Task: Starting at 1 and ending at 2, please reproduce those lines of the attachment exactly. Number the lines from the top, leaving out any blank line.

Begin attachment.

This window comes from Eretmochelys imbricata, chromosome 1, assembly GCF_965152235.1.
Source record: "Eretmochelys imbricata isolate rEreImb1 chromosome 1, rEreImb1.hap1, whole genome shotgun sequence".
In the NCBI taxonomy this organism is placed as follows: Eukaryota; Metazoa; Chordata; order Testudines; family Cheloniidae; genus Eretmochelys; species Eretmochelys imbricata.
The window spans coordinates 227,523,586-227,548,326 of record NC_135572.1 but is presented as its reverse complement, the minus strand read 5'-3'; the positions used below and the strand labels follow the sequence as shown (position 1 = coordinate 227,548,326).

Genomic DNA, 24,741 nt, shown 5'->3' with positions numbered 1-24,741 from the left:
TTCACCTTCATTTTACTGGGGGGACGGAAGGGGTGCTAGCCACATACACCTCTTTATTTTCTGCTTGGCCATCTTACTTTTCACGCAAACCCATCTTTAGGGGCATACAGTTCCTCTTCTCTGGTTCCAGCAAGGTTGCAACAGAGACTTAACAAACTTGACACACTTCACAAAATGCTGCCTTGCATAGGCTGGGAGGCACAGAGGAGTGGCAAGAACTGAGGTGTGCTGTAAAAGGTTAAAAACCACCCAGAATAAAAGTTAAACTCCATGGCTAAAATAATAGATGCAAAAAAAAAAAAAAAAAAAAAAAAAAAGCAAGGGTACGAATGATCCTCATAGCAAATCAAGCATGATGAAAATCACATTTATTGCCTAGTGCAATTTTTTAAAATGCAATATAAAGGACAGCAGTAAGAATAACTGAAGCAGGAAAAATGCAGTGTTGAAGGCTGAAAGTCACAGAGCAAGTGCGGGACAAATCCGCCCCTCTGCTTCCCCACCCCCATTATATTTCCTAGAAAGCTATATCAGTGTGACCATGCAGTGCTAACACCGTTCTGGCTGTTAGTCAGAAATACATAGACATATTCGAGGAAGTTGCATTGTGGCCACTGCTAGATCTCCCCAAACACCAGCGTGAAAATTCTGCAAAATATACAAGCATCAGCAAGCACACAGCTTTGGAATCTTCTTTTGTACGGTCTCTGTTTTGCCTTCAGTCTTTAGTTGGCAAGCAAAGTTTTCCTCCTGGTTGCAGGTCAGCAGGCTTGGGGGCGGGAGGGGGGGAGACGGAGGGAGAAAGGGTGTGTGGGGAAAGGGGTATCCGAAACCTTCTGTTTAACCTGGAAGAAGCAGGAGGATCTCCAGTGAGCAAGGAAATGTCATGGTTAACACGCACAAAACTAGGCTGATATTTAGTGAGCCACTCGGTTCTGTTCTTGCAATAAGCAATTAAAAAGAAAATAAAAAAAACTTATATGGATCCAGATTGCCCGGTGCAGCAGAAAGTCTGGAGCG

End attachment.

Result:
This window comes from Eretmochelys imbricata, chromosome 1, assembly GCF_965152235.1.
Source record: "Eretmochelys imbricata isolate rEreImb1 chromosome 1, rEreImb1.hap1, whole genome shotgun sequence".